He writes, “It is incredibly difficult for any of us to look in the mirror every day and face the reality that we didn’t even try to do what we claimed was most important in our lives.”
Another effect of this practice is that, if you do notice that you are not putting in the effort day after day, you eventually must realize that it’s not really that important to you. Otherwise, you’d at least try.
The big six questions
He recommends six specific daily questions, which you can then build on with whatever additional changes you want to make. His six questions are:
Did I do my best to increase my happiness?
Did I do my best to find meaning?
Did I do my best to be engaged?
Did I do my best to build positive relationships?
Did I do my best to set clear goals?
Did I do my best to make progress toward goal achievement?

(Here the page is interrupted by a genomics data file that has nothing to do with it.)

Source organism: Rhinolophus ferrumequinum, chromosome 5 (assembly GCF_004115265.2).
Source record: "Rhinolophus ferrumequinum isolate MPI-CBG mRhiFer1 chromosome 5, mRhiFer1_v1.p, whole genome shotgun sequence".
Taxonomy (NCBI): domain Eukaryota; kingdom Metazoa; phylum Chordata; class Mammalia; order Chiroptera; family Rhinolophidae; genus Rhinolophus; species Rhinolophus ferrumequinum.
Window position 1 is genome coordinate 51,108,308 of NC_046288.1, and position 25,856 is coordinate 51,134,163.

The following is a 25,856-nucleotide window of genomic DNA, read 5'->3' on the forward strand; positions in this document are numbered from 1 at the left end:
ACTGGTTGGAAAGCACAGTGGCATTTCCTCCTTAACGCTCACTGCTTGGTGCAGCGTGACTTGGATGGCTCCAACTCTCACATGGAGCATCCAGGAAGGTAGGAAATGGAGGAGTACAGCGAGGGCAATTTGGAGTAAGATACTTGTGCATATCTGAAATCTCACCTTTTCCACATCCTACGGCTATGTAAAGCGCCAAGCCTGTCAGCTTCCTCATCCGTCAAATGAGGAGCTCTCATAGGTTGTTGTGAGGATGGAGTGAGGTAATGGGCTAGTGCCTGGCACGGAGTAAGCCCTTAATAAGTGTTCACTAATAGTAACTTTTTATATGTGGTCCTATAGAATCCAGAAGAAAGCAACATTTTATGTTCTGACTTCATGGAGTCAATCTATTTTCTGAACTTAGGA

I’ve added some simple things to my own list, such as going for a daily walk outside. I don’t include things that I already do without much trouble, like meditation or exercise.
Once I started measuring my effort each day by asking these “Did I do my best to…?” questions, I immediately became more aware of when and how I was sabotaging myself, ignoring opportunities to be happy, or acting in ways that didn’t accord with my values.
And maybe, I’m coming a little closer to what the 75-year-old Sarai would want for me.
If there’s something you’d like to build into your life, try this one out for a week or two and see if it works for you.
What I’m Making
Still working on a muslin for the Chelsea jeans I’m sewing, still working that sweater I shared last week, but the main thing I’ve been working on is this: